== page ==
Bottom-up Approaches to Measuring the Total Impact of Clean Energy Investments

“The Just Transition isn’t a movement anymore — it’s a reality for the way we are undertaking the clean energy transition.”

On October 27, 2021, Proof launched the first webinar of its clean energy webinar series focused on bottom-up approaches to measuring the total impact of clean energy investments. ICYMI, here is the recording.

Our three speakers — Aunnie Patton Power (Intelligent Impact), Rebecca Self (South Pole), and Todd Cort (Yale University) — covered a lot of ground (and with Aunnie doing some impressive motherly multi-tasking!).

Moderated by Evan Vahouny, Proof’s Chief Impact Officer, the webinar touched on the full life cycle of ESG measurement and management through the lens of a Just Climate Transition focused on social equity and inclusiveness. A few of the main takeaways from the webinar included the following:

Why should clean energy investors and companies care about the Just Climate Transition? As noted by Todd, “There’s the direct and the indirect reasons. Governments are incentivizing the energy transition to include aspects of the Just Transition, and therefore there’s direct financial implications. And then there’s the indirect, where environmental and social aspects are intertwined and overlapping in impact assessments, and it’s frankly impossible now to just focus on environmental aspects without considering the socioeconomic impacts of those investments.”

What are some of the leading frameworks and standards that incorporate social impact in addition to environmental? Jessica described the top industry frameworks and tools that provide investors and companies with a holistic ESG perspective: “Some of the top leading frameworks are SASB and GRI. And deep diving more into the ‘E’ — there’s the Greenhouse Gas Protocol, and also the TCFD (Task Force for Financial-Related Climate Disclosure) that provides a reporting framework.”

Why is a bottom-up, data-driven strategy important when measuring the total impact of a clean energy investment? Aunnie elaborated on the difference between top-down and bottom-up approaches, noting, “Top-down is a better starting point to look at processes, which are easier to verify than on-the-ground data. But what’s starting to be more important is this bottom-up, actually talking to people experiencing change and being able to do it at scale. And moving forward, it’s going to be a lot about getting massive data sets, parsing the data differently, and making sure we can verify the data.”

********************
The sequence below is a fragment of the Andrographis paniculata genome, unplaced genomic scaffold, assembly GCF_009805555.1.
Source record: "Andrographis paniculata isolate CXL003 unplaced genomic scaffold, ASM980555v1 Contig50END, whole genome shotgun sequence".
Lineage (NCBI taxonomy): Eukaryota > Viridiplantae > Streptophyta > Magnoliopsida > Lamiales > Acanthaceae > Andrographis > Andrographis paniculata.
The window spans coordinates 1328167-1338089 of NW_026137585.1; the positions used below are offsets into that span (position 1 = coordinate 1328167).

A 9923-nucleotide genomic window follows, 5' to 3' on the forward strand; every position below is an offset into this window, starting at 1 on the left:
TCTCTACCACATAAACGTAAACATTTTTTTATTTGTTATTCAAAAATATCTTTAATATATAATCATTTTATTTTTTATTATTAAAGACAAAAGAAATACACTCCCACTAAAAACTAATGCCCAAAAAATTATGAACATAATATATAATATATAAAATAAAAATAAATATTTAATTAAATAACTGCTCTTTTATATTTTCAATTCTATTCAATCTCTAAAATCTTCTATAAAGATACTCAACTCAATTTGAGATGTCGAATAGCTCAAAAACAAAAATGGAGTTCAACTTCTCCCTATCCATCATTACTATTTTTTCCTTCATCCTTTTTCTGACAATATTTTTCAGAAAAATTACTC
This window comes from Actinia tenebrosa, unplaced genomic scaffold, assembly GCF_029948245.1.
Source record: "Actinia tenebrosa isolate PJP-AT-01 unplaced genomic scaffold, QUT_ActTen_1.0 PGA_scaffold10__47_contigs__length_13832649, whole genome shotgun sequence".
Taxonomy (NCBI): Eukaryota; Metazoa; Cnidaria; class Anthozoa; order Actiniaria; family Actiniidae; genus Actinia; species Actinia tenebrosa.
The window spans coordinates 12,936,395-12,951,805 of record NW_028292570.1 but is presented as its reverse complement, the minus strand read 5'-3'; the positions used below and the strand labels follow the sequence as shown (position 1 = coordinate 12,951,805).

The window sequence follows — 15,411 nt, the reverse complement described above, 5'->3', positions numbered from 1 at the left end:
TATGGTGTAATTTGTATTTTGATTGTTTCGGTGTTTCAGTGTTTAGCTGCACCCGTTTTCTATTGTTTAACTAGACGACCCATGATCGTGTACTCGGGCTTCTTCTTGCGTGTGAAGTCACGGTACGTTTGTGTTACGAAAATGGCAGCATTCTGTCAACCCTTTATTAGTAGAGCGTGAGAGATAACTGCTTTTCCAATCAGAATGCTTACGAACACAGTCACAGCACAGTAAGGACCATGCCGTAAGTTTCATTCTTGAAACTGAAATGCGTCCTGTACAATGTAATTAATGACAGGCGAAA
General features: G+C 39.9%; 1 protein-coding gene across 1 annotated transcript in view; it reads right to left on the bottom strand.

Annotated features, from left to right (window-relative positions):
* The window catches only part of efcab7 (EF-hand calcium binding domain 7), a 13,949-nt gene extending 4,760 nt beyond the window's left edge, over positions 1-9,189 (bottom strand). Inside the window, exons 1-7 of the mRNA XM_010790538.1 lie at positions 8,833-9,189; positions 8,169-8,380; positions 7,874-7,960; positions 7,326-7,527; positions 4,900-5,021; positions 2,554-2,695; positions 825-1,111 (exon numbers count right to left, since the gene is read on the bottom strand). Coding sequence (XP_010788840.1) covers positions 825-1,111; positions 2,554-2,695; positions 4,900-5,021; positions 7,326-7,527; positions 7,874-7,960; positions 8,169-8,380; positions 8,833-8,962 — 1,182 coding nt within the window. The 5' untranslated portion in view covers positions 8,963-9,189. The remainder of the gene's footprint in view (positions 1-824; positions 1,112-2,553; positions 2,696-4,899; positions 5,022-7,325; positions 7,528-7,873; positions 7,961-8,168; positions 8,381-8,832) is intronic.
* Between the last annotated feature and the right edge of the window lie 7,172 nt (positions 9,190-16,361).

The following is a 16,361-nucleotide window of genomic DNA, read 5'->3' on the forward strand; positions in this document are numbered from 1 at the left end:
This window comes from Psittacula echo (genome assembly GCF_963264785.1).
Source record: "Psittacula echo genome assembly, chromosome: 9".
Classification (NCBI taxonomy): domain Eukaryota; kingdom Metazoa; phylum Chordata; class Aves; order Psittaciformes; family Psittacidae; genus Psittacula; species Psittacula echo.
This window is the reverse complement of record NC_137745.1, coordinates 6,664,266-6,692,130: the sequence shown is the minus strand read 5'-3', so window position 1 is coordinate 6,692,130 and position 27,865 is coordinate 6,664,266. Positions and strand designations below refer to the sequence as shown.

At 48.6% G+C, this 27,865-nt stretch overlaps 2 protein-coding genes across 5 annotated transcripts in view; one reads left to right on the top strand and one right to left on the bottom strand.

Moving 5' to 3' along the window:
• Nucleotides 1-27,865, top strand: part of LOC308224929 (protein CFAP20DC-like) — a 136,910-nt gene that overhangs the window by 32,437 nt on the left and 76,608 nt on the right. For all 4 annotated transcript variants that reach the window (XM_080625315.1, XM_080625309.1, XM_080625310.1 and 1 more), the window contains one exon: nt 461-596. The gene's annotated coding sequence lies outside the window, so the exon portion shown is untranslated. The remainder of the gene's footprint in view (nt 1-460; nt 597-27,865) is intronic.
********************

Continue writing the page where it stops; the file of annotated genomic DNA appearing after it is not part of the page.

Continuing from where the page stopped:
In putting a bottom-up approach into practice, what are some of the most common and important metrics that clean energy investors and companies could measure? Based on Todd’s experience working with the Global Impact Investing Network (GIIN) to define metrics in the IRIS catalogue, he gave a summary of where clean energy investors and companies could start: “There was four metric categories identified in the Navigating Impact process: access to energy, green energy generation, transmission and infrastructure, and energy storage. Underlying each of these four there is a Just Transition element, so in each case there are social metrics, such as ‘If you generated more energy capacity, or is that energy available to disadvantaged communities.’ Metrics range from megawatt hours generated, to average cost of electricity delivered, to jobs created in disadvantaged or BIPOC communities.”

What are some of the ways that investors can collect meaningful data from the bottom up? Rebecca emphasized the value of investors working directly with portfolio companies to collect technology-based data: “Activity data from the bottom-up typically comes directly from the companies and projects being financed. A few different ways to collect that data are through digital solutions or geospatial data that can be collected and analyzed real-time.”

Why is it important to build stakeholder feedback into the measurement and performance management process? Aunnie noted, “When we talk about stakeholders, we are talking about people and communities who are most impacted by the work we are doing. There are ways to think strategically about different metrics, and we need this data — and enough of it — from enough people who are most impacted in a way that is digitally verifiable. And then following up with them in the medium and long term.” As Todd also stated, “You can really boil the ocean on stakeholders. There’s some good standards out there such as the AA 1000, GRI, and SASB with stakeholder guidance and trying to navigate the balance between ‘how much do I need to understand stakeholders, and how much time and money am I willing to spend to get that information’.”

So, what’s next in the series?

Proof will be continuing the discussion on this topic in the second webinar of the clean energy series, Just Climate Investing: Pathways to Sustainable Value Creation, scheduled for November 23 at 11 AM ET. Our speakers will include Elizabeth Littlefield, former CEO of the US International Development Finance Corporation and Laurie Spengler, CEO of Courageous Capital, moderated by Proof’s CEO, Fleur Heyns.

Lean more and register here.

We look forward to you joining us!

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